Self organising maps for variable selection: application to human saliva analysed by nuclear magnetic resonance spectroscopy to investigate the effect of an oral healthcare product
SOMs (Self Organising Maps) are derived from the machine learning literature and serve as a valuable method for representing data. In this paper, the use of SOMs as a technique for determining the most significant variables (or markers) in a dataset is described. The method is applied to the NMR spectra of 96 human saliva samples, half of which have been treated with an oral rinse formulation and half of which are controls, and 49 variables consisting of bucketed intensities. In addition, three simulations, two of which consist of the same number of samples and variables as the experimental dataset and a third that contains a much larger number of variables, are described. Two of the simulations contain known discriminatory variables, and the remaining is treated as a null dataset without any specific discriminatory variables added. The described SOM method is contrasted to Partial Least Squares Discriminant Analysis, and a list of the markers determined to be most significant using both approaches was obtained and the differences arising are discussed. A SOM Discrimination Index (SOMDI) is defined, whose magnitude relates to how strongly a variable is considered to be a discriminator. In order to ensure that the model is stable and not dependent on the random starting point of the SOM, one hundred iterations were performed and variables that were consistently of high rank were selected. A variety of approaches for data representation are illustrated, and the main theoretical principles of employing SOMs for determining which variables are most significant are outlined. Software used in this paper was written in-house, allowing greater flexibility over existing packages, and tailored for the specific application in hand.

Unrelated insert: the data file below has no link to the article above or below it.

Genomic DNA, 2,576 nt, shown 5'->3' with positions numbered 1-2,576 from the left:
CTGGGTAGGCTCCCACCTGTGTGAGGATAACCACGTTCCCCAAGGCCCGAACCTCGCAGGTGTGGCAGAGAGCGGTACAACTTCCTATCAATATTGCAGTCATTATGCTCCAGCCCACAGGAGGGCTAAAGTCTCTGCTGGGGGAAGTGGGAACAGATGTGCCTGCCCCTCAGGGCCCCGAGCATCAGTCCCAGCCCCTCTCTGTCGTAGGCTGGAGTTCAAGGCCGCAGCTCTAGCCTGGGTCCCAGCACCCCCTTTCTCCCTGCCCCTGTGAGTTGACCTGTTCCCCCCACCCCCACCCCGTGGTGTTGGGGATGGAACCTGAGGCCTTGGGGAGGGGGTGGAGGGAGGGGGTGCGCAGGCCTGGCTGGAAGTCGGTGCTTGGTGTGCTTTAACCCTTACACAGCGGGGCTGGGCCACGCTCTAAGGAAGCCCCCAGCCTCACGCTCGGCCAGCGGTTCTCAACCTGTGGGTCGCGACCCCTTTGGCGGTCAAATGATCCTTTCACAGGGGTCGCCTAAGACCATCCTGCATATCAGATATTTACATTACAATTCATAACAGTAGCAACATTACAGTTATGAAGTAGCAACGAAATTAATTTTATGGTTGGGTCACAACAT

Citation : Lloyd, G. R. et al. (2009) Self organising maps for variable selection: application to human saliva analysed by nuclear magnetic resonance spectroscopy to investigate the effect of an oral healthcare product. Chemometrics and Intelligent Laboratory Systems, 98 (2), pp. 149-161.
ISSN : 01697439
- Leicester School of Pharmacy